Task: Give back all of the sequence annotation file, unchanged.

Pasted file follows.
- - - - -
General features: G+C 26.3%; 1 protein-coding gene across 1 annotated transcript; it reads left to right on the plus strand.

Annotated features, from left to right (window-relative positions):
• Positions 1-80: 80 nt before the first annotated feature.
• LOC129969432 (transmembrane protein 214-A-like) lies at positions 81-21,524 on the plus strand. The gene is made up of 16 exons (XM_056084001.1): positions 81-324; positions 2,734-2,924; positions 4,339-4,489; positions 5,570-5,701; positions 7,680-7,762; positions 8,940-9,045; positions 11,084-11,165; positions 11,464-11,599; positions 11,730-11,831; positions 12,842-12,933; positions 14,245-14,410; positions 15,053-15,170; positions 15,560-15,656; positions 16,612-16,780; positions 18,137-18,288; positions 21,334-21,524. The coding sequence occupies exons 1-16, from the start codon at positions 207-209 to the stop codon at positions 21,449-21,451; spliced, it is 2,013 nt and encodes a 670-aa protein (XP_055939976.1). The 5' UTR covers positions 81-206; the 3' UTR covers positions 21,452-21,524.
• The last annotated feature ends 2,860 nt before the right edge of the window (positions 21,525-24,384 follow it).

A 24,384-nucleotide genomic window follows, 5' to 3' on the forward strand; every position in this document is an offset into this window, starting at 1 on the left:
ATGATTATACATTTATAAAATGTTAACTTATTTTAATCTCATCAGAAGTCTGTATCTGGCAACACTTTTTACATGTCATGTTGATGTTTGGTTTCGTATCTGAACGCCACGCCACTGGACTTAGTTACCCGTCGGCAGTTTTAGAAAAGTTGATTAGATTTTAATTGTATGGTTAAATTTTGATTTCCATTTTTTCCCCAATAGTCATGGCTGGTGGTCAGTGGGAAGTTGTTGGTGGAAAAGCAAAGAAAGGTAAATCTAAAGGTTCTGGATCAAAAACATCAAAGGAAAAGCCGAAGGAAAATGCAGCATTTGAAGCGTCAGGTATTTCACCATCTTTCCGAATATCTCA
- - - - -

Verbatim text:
General features: G+C 26.3%; 1 protein-coding gene across 1 annotated transcript; it reads left to right on the plus strand.

Annotated features, from left to right (window-relative positions):
• Positions 1-80: 80 nt before the first annotated feature.
• LOC129969432 (transmembrane protein 214-A-like) lies at positions 81-21,524 on the plus strand. The gene is made up of 16 exons (XM_056084001.1): positions 81-324; positions 2,734-2,924; positions 4,339-4,489; positions 5,570-5,701; positions 7,680-7,762; positions 8,940-9,045; positions 11,084-11,165; positions 11,464-11,599; positions 11,730-11,831; positions 12,842-12,933; positions 14,245-14,410; positions 15,053-15,170; positions 15,560-15,656; positions 16,612-16,780; positions 18,137-18,288; positions 21,334-21,524. The coding sequence occupies exons 1-16, from the start codon at positions 207-209 to the stop codon at positions 21,449-21,451; spliced, it is 2,013 nt and encodes a 670-aa protein (XP_055939976.1). The 5' UTR covers positions 81-206; the 3' UTR covers positions 21,452-21,524.
• The last annotated feature ends 2,860 nt before the right edge of the window (positions 21,525-24,384 follow it).

A 24,384-nucleotide genomic window follows, 5' to 3' on the forward strand; every position in this document is an offset into this window, starting at 1 on the left:
ATGATTATACATTTATAAAATGTTAACTTATTTTAATCTCATCAGAAGTCTGTATCTGGCAACACTTTTTACATGTCATGTTGATGTTTGGTTTCGTATCTGAACGCCACGCCACTGGACTTAGTTACCCGTCGGCAGTTTTAGAAAAGTTGATTAGATTTTAATTGTATGGTTAAATTTTGATTTCCATTTTTTCCCCAATAGTCATGGCTGGTGGTCAGTGGGAAGTTGTTGGTGGAAAAGCAAAGAAAGGTAAATCTAAAGGTTCTGGATCAAAAACATCAAAGGAAAAGCCGAAGGAAAATGCAGCATTTGAAGCGTCAGGTATTTCACCATCTTTCCGAATATCTCA